Here is another site that allows you to use free music. But, the song is registered with YouTube. So that means a video will most likely cause a content ID claim, and you would need to file an appeal. As we wrote earlier this year, Content ID claims can be a pain, and you want to do anything you can to avoid a copyright strike.

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The big difference between free and royalty-free (but paid)

When deciding which music to pick for your YouTube video, you literally have thousands of choices from dozens of sites. All the songs will have different licenses. Some will be free. Some you have to pay for on a per-song basis. Others are part of a subscription music licensing service (like Artlist). In this article, I want to address what differences you can expect between songs you get for free and those you pay for. And trust me, even though I’m writing this article for Artlist, the purpose of it will NOT be to convince you to subscribe. The value of subscribing to Artlist to get royalty-free music for your YouTube videos is self-explanatory. I don’t need to convince you how good it is (you probably wouldn’t even be reading this blog post if you didn’t already know that). I want to give you honest information from nearly 20 years of professional video and podcast production.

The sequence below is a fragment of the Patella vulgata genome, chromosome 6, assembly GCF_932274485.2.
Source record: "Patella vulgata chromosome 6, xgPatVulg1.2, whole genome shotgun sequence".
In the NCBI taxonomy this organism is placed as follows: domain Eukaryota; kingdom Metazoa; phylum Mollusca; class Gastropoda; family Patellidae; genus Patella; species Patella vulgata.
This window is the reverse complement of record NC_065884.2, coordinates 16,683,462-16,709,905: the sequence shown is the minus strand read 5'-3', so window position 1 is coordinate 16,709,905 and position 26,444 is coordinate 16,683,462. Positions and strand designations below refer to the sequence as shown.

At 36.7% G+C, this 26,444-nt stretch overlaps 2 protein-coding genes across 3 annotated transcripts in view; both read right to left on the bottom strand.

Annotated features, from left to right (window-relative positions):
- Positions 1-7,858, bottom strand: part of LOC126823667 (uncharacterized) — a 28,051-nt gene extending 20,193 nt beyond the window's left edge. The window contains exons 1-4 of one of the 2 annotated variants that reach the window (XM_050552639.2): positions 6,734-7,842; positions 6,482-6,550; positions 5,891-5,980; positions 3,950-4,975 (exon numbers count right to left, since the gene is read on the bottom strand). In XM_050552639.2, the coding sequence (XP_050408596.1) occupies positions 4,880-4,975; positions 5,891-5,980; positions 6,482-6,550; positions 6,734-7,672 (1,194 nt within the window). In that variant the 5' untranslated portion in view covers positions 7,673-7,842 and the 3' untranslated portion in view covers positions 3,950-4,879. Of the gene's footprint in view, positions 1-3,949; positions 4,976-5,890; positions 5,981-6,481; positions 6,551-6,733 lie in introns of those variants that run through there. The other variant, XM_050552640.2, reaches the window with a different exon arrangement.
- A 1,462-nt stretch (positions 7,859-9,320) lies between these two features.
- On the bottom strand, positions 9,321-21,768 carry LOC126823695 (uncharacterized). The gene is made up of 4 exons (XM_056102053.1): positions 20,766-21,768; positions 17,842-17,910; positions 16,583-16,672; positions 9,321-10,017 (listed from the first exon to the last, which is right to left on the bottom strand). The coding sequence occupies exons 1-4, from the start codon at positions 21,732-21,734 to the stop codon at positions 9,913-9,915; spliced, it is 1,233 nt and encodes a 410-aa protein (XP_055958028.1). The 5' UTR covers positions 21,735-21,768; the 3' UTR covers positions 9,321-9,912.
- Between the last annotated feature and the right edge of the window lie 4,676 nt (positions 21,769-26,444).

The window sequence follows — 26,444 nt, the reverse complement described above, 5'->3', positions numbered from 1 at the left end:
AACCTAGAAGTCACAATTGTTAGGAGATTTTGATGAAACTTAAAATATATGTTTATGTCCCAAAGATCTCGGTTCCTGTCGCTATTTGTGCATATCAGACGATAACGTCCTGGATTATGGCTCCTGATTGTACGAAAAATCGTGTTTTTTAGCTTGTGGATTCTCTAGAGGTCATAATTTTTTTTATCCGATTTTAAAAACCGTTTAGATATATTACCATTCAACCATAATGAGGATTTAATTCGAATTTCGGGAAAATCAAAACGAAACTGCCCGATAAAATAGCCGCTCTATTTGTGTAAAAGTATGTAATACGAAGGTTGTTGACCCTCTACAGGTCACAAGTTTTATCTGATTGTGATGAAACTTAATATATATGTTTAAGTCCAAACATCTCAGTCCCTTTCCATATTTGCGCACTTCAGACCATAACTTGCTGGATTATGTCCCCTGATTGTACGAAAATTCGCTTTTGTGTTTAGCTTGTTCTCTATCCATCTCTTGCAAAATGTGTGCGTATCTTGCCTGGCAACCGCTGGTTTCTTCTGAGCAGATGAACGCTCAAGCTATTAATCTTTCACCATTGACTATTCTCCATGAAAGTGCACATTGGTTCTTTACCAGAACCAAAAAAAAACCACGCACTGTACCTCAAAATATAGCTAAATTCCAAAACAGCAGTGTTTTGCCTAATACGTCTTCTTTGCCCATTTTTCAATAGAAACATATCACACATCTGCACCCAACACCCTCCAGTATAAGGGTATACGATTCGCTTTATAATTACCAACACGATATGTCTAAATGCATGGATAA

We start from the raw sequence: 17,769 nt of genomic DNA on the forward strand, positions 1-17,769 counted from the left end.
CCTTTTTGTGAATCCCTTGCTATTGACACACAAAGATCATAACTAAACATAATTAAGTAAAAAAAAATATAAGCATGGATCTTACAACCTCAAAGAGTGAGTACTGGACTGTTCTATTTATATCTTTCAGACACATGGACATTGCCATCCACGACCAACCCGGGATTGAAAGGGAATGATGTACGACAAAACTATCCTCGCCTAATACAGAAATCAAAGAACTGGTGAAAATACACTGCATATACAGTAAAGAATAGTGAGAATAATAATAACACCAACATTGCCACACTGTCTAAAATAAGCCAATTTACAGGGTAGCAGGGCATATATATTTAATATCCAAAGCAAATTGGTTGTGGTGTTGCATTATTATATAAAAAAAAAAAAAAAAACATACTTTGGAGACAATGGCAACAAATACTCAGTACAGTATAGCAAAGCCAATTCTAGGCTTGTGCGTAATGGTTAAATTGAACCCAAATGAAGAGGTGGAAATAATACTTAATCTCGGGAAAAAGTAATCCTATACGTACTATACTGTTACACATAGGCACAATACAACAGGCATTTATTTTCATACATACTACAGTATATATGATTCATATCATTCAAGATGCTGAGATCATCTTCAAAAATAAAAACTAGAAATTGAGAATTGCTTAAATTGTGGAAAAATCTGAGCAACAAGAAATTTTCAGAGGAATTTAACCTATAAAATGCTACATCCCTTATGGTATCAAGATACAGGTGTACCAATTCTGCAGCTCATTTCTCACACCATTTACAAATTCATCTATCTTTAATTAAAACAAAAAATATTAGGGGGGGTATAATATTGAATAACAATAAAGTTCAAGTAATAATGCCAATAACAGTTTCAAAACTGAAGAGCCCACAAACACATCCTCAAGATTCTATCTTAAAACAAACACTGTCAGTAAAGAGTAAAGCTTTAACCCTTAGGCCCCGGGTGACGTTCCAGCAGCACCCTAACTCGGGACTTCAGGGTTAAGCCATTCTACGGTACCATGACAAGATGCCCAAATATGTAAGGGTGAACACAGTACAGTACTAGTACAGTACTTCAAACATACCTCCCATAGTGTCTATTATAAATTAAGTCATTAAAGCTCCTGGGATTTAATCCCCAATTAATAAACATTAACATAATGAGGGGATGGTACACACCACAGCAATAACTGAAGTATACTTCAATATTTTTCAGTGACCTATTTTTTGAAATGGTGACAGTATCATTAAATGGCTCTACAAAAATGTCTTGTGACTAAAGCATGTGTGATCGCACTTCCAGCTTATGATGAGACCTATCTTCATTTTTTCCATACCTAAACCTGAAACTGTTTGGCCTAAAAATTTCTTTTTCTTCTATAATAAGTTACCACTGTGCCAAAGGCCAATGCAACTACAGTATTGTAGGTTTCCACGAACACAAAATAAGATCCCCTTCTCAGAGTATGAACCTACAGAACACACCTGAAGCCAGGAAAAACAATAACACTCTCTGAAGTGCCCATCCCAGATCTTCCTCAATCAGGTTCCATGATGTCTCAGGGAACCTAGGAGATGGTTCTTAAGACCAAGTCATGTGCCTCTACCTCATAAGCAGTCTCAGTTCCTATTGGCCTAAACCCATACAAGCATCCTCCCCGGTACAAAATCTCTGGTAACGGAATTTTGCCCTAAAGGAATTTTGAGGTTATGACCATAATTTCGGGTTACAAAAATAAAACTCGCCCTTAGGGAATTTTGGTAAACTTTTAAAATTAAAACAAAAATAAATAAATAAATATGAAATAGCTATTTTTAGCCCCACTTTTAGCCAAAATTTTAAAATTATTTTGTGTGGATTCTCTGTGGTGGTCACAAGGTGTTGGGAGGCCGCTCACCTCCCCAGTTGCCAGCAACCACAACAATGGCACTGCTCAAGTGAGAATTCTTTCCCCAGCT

There is one primary difference between free songs and royalty-free music for YouTube videos (or rights-managed) that you pay for. Quality. It’s as simple as that.

Now, you may be saying to yourself: “Ron. That is obvious. I could have figured that out.” Yes, I’m sure you could. But I want to get very specific about the KIND of quality, why it’s important, and how you can use that knowledge to serve you.

There are two kinds of quality differences to be aware of.

Quality of composition

The first kind of quality is how the song is composed. Is it a complex song with varying rhythms and instruments, bridges, dips and crescendos, etc.? Or is it the same melody repeated over and over for 120 seconds (those kinds of songs exist, and when you hear them in a video, the monotony of the song will subconsciously make the video “feel” longer.) Does the song have lyrics? If so, how complex are they?

Songs that are free typically are simple and lack the sophistication you hear from popular songs. In essence, they sound like canned music. There is nothing wrong with that, in-and-of-itself. But if you’re working on a YouTube channel that you want to stand out, or you’re creating a multi-million dollar YouTube campaign for a big client, they will require a greater amount of sophistication and quality.